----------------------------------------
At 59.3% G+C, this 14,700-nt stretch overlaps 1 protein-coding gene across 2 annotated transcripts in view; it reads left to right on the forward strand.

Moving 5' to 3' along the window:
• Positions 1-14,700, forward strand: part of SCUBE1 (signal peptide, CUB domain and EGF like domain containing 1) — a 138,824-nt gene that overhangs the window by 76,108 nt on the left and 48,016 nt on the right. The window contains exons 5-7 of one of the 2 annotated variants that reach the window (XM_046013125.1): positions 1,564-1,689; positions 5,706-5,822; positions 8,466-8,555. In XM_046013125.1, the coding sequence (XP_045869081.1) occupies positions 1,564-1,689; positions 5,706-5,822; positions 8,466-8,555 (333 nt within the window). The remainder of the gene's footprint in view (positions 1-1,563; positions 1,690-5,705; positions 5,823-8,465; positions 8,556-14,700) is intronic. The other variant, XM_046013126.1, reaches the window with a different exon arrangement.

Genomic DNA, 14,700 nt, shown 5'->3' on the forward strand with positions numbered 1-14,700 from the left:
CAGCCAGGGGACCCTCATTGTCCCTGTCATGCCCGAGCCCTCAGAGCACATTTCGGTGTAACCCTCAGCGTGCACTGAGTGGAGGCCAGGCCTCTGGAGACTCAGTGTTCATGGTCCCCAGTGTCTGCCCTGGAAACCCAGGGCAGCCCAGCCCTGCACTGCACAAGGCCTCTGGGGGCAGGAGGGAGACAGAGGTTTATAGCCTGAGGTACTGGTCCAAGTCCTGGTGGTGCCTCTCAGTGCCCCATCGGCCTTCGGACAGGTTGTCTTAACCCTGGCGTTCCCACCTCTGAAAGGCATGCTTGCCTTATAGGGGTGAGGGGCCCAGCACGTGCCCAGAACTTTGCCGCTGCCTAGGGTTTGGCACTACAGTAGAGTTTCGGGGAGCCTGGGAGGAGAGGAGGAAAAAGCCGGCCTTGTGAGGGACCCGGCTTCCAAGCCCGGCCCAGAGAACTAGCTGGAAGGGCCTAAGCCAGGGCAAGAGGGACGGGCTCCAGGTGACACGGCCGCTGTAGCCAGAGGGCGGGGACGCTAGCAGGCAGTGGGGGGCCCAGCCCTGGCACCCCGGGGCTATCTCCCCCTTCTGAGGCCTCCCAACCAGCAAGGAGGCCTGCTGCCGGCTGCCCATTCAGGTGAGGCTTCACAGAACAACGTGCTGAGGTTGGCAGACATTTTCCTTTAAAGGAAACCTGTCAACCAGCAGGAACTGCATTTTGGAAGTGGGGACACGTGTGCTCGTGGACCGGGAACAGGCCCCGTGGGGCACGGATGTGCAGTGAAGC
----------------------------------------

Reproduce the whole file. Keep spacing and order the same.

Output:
At 59.3% G+C, this 14,700-nt stretch overlaps 1 protein-coding gene across 2 annotated transcripts in view; it reads left to right on the forward strand.

Moving 5' to 3' along the window:
• Positions 1-14,700, forward strand: part of SCUBE1 (signal peptide, CUB domain and EGF like domain containing 1) — a 138,824-nt gene that overhangs the window by 76,108 nt on the left and 48,016 nt on the right. The window contains exons 5-7 of one of the 2 annotated variants that reach the window (XM_046013125.1): positions 1,564-1,689; positions 5,706-5,822; positions 8,466-8,555. In XM_046013125.1, the coding sequence (XP_045869081.1) occupies positions 1,564-1,689; positions 5,706-5,822; positions 8,466-8,555 (333 nt within the window). The remainder of the gene's footprint in view (positions 1-1,563; positions 1,690-5,705; positions 5,823-8,465; positions 8,556-14,700) is intronic. The other variant, XM_046013126.1, reaches the window with a different exon arrangement.

Genomic DNA, 14,700 nt, shown 5'->3' on the forward strand with positions numbered 1-14,700 from the left:
CAGCCAGGGGACCCTCATTGTCCCTGTCATGCCCGAGCCCTCAGAGCACATTTCGGTGTAACCCTCAGCGTGCACTGAGTGGAGGCCAGGCCTCTGGAGACTCAGTGTTCATGGTCCCCAGTGTCTGCCCTGGAAACCCAGGGCAGCCCAGCCCTGCACTGCACAAGGCCTCTGGGGGCAGGAGGGAGACAGAGGTTTATAGCCTGAGGTACTGGTCCAAGTCCTGGTGGTGCCTCTCAGTGCCCCATCGGCCTTCGGACAGGTTGTCTTAACCCTGGCGTTCCCACCTCTGAAAGGCATGCTTGCCTTATAGGGGTGAGGGGCCCAGCACGTGCCCAGAACTTTGCCGCTGCCTAGGGTTTGGCACTACAGTAGAGTTTCGGGGAGCCTGGGAGGAGAGGAGGAAAAAGCCGGCCTTGTGAGGGACCCGGCTTCCAAGCCCGGCCCAGAGAACTAGCTGGAAGGGCCTAAGCCAGGGCAAGAGGGACGGGCTCCAGGTGACACGGCCGCTGTAGCCAGAGGGCGGGGACGCTAGCAGGCAGTGGGGGGCCCAGCCCTGGCACCCCGGGGCTATCTCCCCCTTCTGAGGCCTCCCAACCAGCAAGGAGGCCTGCTGCCGGCTGCCCATTCAGGTGAGGCTTCACAGAACAACGTGCTGAGGTTGGCAGACATTTTCCTTTAAAGGAAACCTGTCAACCAGCAGGAACTGCATTTTGGAAGTGGGGACACGTGTGCTCGTGGACCGGGAACAGGCCCCGTGGGGCACGGATGTGCAGTGAAGC